If you've never attended a WEVA Town Meeting, you may not know that it's actually a two-part program, spread over two days. The heart of the event is the Town Meeting itself, a free-of-charge evening of good food, networking, and individual and panel presentations. This is where the real Expo pep rally happens, although there's plenty of valuable content in the meeting as well. Flanking the Town Meeting evening program is the two-day WEVA Institute, a collection of a la carte workshops (the vendor presentations are free, others cost $35-$50) that represent a sort of mini-Expo. Featured presenters include some of WEVA Expo's star attractions, including Creative Video Productions' Brett Culp and PixelPops' Lance Gray, who were both on hand for the Chicago event; the tour's remaining two stops, New York (March 31) and Las Vegas (during NAB) will feature EventDV columnist John Goolsby, Mark and Trisha Von Lanken, and others.
At the Chicago event, Brett Culp—who's become to the WEVA Creative Excellence Awards what Stevie Wonder was to the Grammys in the 1970s--gave an inspiring presentation on his favorite topic, inspiration. In his four-hour seminar, Culp discussed ways to bring new, invigorating ideas into all phases of videography, from image and marketing to artistry and production. "I get tired of people being embarrassed about what they do," said Culp at the Town Meeting. "We extend the memories of families. The video we do becomes more valuable to the people we make it for with every year that passes. So you'll have to excuse me if I sound a little passionate about wedding video."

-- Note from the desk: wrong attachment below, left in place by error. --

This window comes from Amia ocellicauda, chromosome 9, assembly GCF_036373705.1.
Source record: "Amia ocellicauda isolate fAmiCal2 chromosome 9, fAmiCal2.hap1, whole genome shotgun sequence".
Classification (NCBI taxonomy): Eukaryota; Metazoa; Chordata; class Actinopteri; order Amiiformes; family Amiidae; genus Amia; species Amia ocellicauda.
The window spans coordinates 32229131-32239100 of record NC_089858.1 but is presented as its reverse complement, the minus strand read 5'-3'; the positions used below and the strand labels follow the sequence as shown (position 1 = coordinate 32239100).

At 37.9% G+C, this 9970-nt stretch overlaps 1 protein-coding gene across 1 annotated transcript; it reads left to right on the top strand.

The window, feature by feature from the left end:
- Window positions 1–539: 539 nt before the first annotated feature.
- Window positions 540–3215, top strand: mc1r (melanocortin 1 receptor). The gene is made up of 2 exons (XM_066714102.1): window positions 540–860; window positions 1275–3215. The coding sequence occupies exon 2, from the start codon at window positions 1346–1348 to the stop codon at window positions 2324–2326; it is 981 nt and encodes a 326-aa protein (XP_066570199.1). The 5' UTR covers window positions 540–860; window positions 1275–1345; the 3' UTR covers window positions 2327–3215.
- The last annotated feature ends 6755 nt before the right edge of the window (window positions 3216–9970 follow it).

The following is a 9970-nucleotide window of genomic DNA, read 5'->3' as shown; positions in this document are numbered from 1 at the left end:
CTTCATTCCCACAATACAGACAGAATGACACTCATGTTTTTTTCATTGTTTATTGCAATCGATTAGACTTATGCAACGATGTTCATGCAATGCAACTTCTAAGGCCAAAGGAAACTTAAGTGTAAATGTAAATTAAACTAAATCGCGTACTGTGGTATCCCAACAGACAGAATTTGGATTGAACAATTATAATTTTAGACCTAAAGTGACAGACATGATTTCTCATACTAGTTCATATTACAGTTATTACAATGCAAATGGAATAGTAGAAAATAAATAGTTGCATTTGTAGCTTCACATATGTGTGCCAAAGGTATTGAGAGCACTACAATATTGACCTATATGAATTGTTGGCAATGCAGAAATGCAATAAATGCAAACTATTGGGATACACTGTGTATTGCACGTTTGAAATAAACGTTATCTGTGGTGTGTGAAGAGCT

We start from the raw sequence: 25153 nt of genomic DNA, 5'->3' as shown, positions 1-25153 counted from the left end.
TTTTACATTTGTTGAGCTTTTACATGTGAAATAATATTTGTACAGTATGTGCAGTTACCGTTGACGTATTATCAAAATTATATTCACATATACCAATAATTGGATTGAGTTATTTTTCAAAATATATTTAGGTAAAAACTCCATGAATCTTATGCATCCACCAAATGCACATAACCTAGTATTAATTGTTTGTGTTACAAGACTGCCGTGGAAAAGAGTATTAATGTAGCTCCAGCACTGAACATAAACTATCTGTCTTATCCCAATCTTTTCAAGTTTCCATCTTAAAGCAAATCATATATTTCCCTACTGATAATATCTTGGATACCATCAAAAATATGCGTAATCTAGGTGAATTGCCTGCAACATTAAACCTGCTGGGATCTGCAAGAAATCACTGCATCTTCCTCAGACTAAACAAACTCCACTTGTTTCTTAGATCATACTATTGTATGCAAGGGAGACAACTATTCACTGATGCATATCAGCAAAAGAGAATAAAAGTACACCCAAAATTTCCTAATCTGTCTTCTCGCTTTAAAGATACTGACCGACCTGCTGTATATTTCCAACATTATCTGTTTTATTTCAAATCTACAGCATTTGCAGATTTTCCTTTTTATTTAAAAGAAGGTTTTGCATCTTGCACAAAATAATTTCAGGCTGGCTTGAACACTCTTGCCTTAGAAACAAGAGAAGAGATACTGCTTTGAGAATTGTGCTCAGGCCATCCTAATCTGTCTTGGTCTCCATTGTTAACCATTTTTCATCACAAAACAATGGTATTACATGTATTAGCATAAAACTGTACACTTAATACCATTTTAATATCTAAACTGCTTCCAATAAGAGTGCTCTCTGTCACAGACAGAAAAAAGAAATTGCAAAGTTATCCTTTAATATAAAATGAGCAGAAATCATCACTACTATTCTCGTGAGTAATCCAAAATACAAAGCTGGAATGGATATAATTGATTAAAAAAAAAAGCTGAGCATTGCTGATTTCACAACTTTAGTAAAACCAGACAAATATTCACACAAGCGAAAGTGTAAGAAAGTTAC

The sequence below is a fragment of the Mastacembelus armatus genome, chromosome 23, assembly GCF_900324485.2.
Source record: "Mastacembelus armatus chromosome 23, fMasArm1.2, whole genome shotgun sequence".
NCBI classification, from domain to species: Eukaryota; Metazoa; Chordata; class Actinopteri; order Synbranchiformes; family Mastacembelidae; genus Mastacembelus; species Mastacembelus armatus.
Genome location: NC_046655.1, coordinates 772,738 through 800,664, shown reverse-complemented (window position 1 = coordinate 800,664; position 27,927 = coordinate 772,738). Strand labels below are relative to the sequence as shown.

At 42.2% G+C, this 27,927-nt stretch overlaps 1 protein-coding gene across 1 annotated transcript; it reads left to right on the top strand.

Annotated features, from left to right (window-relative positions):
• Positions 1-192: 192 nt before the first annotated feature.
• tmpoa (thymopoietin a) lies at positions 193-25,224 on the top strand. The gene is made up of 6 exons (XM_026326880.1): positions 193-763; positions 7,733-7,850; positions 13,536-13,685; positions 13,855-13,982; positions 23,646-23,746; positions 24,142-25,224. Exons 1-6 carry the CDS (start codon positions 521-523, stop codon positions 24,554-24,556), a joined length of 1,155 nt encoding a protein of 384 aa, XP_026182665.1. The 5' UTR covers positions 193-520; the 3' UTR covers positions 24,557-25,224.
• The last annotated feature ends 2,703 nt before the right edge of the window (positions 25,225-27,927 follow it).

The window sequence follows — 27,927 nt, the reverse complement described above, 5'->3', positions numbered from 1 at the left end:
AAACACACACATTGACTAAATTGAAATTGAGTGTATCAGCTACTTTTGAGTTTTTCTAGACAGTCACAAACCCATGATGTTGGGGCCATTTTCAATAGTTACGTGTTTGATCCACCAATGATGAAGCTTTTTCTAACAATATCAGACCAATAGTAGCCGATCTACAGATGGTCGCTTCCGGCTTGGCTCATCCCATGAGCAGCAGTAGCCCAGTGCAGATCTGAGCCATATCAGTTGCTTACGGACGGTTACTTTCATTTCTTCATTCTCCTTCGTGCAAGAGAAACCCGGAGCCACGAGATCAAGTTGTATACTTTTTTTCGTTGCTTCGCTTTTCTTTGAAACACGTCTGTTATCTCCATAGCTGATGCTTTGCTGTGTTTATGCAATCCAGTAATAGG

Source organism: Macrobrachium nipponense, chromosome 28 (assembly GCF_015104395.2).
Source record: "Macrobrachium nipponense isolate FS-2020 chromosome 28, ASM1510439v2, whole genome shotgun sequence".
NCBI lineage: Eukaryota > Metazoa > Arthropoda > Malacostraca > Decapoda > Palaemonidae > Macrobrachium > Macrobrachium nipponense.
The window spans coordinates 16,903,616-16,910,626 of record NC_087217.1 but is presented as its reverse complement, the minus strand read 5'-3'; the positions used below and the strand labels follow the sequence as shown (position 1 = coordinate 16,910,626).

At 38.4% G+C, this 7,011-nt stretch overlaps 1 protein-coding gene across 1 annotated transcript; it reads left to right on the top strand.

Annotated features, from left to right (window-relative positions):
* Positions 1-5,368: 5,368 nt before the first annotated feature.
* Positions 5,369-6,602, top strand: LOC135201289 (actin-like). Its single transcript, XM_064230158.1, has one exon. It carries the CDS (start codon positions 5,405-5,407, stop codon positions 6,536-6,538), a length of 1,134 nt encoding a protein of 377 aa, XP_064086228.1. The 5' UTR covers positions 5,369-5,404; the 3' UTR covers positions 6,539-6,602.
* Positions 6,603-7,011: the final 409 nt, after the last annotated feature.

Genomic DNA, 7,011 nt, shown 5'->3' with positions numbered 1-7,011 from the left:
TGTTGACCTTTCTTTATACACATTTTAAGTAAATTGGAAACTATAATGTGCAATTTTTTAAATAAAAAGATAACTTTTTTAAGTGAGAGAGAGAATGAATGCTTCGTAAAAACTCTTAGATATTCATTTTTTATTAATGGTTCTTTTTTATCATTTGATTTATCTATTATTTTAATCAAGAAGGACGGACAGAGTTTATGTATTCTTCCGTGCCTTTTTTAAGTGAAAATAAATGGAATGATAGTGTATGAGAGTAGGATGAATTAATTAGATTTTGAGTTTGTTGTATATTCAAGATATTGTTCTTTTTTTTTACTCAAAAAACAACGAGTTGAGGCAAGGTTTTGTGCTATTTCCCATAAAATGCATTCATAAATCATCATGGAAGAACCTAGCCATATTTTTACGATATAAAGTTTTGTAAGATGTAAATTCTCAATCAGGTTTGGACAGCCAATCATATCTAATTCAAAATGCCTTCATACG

Vendors on-hand for the Chicago meeting included Sony, who offered seminars on HDV for wedding videographers, and Adobe, whose presentations focused on integrating video editing and DVD, and making inventive and effective use of audio in wedding video post-production.
WEVA Chairman Roy Chapman kicked off the Town Meeting portion by drawing attention to a recent U.S. News & World Report article on the flourishing of wedding videography, hooked with the line, "Tell Uncle Bob to leave his camcorder at home." Quoted in the article was Illinois Videographer Association president Kris Malandruccolo, who was also a panelist at the town meeting.
"Wedding video has come of age," Chapman said. "The sophistication of videographers is so far above where it was five years ago. Changes are happening, and the major media is recognizing it."
The highlight of the evening program was a well-balanced "Special Bridal Industry Q & A Panel," which combined videographers Malandruccolo and Culp with three local wedding consultants and party planners, and the editor of Chicago Style Weddings, a leading Chicagoland bridal magazine. The panel examined the dynamic between videographers and the consultants/planners who provide invaluable referrals and event vendor support when the right networks are in place. Culp and Malandruccolo discussed how they work to build relationships with other area vendors (Culp by making lunch dates each week with local vendors, Malandruccolo by establishing herself in the Association of Bridal Consultants, for example), and the wedding consultants talked about the inventiveness they look for when videographers send them demo reels—essential stuff, if you're trying to build a client base in the wedding video business.
Other topics included the value of the Web as a marketing tool—"At this point, if you don't have video up on the Web, you're getting beat by people who do before a client even gets into your studio," said Culp—and the importance of aggressive marketing in a challenging economy.
For more information about the remaining Town Meetings on WEVA's schedule, visit www.wevatownmeeting.com.
Photo: David Chandler-Gick, a deveraux film (www.adeverauxfilm.com)